In progress

The latest news from my taxidermy workbench

Hello you, thanks for dropping by!

Summer has finally graced us at last and whilst I’ve found it a little bit too hot in the workshop to do taxidermy this week, it hasn’t stopped me from making myself a massive cup of tea (it’s never too hot for tea, right?!) and planning out my next projects.

I can also take this opportunity to tell you what curiosities have landed on my workbench in the last couple of weeks. I have been rather lucky to work on some really beautiful specimens, including a Kingfisher, Reed Bunting, Magpie and a Rainbow Lorikeet. You can see a ‘behind the scenes’ video of that one which I hope you will find on this page.

I’m starting to find a bit more time now to work on the menagerie of specimens I have in my freezer that are not commissioned pieces, so please keep your eyes peeled over the next few weeks as I’ll be finally adding to my online taxidermy  shop page!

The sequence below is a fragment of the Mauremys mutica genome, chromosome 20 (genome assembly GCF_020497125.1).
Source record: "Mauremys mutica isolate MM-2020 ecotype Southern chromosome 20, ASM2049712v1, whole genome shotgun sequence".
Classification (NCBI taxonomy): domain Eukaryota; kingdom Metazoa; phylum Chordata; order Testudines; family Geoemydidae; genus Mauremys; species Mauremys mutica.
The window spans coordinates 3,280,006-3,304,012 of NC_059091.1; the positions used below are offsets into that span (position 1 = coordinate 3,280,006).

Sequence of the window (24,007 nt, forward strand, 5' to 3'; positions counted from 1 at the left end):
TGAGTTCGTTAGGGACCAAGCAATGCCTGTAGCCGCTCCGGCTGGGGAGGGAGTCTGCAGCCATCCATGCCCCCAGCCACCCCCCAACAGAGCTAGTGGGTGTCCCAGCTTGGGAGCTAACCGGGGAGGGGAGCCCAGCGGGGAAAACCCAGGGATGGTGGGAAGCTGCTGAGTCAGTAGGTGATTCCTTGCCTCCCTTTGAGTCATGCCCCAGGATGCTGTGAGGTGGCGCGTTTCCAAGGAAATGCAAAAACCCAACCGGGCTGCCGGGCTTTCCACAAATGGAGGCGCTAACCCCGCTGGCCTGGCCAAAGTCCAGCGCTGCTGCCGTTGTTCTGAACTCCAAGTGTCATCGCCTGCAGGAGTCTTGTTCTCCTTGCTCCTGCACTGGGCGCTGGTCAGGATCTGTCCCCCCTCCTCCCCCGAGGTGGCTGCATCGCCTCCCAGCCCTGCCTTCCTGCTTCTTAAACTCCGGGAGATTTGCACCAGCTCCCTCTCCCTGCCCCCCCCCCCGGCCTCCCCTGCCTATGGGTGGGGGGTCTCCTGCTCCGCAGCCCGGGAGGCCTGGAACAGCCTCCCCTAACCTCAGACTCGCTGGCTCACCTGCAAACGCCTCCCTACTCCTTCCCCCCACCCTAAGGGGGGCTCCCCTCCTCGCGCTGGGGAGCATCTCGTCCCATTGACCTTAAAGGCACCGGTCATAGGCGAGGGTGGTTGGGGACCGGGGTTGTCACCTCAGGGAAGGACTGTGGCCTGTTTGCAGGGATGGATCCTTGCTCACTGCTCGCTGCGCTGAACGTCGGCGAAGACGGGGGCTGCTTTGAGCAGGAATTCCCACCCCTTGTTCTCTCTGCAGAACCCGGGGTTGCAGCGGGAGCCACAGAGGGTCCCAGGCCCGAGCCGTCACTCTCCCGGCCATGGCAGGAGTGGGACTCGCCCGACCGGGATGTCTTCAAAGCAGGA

To conclude this blog post, I read an interesting tweet this week by Nature Writer Stephen Moss that during lockdown:

“one-third of adults are more interested in nature; more than half plan to spend more time outdoors; and over two-thirds have discovered that spending time in nature has made them feel happier”

Which fills me with hope for the future of our ever dwindling landscapes and all the beautiful wildlife that resides in it, that we unknowingly depend upon so much. The more people that realise the true value of nature and what it can do for us, the better chance we have of conserving and saving it from the destruction of humanity, we are both the problem and the solution!

Upon reflection of this comment, it’s also made me realise the value of the work I do, for the art of taxidermy produces not just beautiful, inspiring biological snapshots of the world we so admire today, but also future artefacts that can play an important role in advancing our knowledge of the environment and how we can live in it harmoniously with the wildlife we share it with.